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Freedom Wing Nurse Provides Holistic Care

Captain Keisha Burrell, 514th Aerospace Medicine Squadron, clinical nurse, with the 514th Air Mobility Wing at Joint Base McGuire-Dix-Lakehurst, N.J. poses for a photo while wearing her personal protective equipment during the coronavirus pandemic in 2020. (U.S. Air Force courtesy photo)

Captain Keisha Burrell, 514th Aerospace Medicine Squadron, clinical nurse, with the 514th Air Mobility Wing at Joint Base McGuire-Dix-Lakehurst, N.J. poses for a photo while wearing her personal protective equipment during the coronavirus pandemic in 2020. (U.S. Air Force courtesy photo)

JOINT BASE MCGUIRE-DIX-LAKEHURST --

When people think of doctors and nurses they often think of them in a hospital setting. The coronavirus pandemic has shown the world that medics in any capacity of the field are essential to the well-being of society.

When the pandemic first began, it seemed that elderly people were more susceptible to the virus and as such, nursing homes became hot spots for the virus’s outbreak. Suddenly, nursing homes, their attendants, and their nurses were on the front lines fighting a battle for the survival of their patients.

One such nurse is Capt. Keisha Burrell, 514th Aerospace Medicine Squadron, clinical nurse, with the 514th Air Mobility Wing at Joint Base McGuire-Dix-Lakehurst, N.J.

“I came from Westover as a flight nurse for six years, to McGuire as a clinical nurse,” said Burrell. “I support my unit by administering flu vaccinations and physicals, though I am in the process of being promoted to nurse practitioner in the unit.”

As a civilian, Burrell also works in the medical field, specializing in home care through the Visiting Nurse Service of New York.

“I’m a nurse practitioner rendering service in home care,” said Burrell. “I am sent to nursing homes by my firm to provide care to patients in different sites and locations.”

Specializing in home care allows Burrell to really form bonds with her patients.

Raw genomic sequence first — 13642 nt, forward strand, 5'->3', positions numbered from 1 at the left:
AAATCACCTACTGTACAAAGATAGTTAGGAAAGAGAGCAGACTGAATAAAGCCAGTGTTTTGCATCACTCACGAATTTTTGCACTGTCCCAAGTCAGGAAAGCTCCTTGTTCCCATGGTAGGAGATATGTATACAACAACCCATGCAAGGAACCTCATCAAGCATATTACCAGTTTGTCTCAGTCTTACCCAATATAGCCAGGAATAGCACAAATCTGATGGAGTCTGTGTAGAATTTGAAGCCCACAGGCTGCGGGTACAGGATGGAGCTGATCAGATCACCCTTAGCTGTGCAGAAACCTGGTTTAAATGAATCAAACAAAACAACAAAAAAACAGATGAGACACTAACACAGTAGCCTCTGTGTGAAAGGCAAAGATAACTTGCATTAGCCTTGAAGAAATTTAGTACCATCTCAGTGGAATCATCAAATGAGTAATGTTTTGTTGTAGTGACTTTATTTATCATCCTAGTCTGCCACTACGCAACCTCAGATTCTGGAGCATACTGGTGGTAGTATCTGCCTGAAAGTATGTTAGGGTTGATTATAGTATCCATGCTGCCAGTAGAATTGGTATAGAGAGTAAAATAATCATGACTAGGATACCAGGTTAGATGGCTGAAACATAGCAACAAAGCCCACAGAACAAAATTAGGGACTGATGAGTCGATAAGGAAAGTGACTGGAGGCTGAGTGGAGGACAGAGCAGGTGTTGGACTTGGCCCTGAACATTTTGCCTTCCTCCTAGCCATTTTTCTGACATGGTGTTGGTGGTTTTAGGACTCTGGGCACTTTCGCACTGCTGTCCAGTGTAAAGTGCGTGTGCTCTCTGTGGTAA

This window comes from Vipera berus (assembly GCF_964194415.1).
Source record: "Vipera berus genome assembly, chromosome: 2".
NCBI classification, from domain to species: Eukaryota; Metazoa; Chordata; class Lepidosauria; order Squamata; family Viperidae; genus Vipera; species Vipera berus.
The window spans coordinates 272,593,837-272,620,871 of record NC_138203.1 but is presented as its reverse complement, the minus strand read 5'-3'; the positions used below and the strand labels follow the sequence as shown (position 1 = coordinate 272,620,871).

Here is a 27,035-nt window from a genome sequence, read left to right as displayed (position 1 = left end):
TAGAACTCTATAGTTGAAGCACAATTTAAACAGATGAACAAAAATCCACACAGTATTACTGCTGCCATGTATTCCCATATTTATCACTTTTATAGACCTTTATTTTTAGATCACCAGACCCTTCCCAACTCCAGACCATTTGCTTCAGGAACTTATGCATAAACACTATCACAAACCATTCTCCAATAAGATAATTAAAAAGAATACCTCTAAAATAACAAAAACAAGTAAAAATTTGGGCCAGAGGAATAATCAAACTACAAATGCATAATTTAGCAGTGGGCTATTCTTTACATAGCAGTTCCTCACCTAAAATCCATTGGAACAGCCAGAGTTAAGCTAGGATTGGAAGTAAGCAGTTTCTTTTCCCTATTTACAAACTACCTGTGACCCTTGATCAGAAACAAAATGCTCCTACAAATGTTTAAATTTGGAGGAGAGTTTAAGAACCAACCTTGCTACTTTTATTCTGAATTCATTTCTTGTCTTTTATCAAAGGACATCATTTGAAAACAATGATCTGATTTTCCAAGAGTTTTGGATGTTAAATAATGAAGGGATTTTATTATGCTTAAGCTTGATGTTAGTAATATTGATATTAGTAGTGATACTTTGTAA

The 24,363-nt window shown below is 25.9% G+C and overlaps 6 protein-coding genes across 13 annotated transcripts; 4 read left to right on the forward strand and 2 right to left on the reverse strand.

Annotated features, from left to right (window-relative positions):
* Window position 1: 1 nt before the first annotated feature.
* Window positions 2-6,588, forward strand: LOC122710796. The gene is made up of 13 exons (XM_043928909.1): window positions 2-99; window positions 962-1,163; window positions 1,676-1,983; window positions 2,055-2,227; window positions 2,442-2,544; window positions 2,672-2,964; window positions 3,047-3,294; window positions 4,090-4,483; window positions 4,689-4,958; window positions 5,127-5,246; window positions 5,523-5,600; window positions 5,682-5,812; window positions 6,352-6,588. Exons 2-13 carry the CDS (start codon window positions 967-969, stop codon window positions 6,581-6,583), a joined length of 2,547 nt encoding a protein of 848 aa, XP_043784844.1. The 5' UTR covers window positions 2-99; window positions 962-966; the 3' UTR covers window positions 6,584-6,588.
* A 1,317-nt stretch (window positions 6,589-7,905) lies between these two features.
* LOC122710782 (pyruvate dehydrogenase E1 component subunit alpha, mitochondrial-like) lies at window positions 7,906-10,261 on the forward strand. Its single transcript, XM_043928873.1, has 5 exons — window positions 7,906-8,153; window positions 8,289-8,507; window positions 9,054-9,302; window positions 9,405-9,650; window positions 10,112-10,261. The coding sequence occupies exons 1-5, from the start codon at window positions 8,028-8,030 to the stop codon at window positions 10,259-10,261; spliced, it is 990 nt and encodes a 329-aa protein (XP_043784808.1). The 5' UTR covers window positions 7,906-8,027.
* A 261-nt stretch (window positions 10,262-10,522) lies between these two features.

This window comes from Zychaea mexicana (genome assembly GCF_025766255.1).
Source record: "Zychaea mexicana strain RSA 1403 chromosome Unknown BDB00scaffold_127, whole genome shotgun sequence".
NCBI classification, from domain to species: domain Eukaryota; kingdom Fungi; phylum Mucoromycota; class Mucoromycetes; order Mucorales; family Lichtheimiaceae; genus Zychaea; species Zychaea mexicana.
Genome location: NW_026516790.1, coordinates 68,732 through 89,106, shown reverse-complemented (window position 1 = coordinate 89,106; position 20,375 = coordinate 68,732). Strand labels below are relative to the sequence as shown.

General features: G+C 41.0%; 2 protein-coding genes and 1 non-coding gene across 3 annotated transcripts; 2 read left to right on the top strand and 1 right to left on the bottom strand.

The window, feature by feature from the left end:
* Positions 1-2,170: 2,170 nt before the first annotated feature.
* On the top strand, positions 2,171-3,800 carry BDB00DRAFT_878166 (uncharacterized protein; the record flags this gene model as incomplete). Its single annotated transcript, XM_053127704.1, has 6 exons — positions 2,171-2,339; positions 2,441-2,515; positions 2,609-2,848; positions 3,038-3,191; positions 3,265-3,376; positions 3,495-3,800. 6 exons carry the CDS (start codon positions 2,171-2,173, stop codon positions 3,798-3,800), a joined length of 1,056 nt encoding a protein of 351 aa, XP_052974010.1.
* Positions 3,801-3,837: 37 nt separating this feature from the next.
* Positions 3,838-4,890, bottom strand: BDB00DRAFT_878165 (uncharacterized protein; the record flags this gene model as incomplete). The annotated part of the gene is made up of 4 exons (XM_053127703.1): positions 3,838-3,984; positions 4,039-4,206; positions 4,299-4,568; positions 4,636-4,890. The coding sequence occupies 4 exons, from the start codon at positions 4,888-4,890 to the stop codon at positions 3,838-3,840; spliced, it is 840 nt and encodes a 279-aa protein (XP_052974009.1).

“I want to be able to do more and deliver my expertise as a nurse on an advanced level,” said Burrell. “As a nurse practitioner, you’re able to give care in a more holistic way, not just treating the disease but treating the person as a whole.”

Having to deal with sick patients regularly, Burrell followed federal guidelines as to protect not only herself but the patients she cared for.

“You’re just taking more precautions because everyday there may be more information on how the disease affects the human body,” said Burrell. “You just have to be careful of how long you stay around patients. I’m always thinking of ways I can safely deliver care while protecting myself too.”

Like many others in the medical field, Burrell sometimes found herself dealing with a harsh reality.

“I'm not going to lie, sometimes anxiety does overwhelm me because you never know what’s going to happen tomorrow,” said Burrell. “Sometimes you wake up and discover someone you’ve know for years is no longer with you. Having a supportive family and a beautiful daughter has definitely helped give me the strength to hope for a better day and believe that better days are coming soon.”

Though many lives were unfortunately lost during the coronavirus pandemic, Burrell believes at least some good has come out of all of the bad.

“I feel that going through this pandemic has brought a lot of people closer together,” said Burrell. “Just getting text messages or emails from loved ones gave me the strength to deal with this pandemic. People need to show more of that love to their neighbors, friends, and family even after we get back to normal.”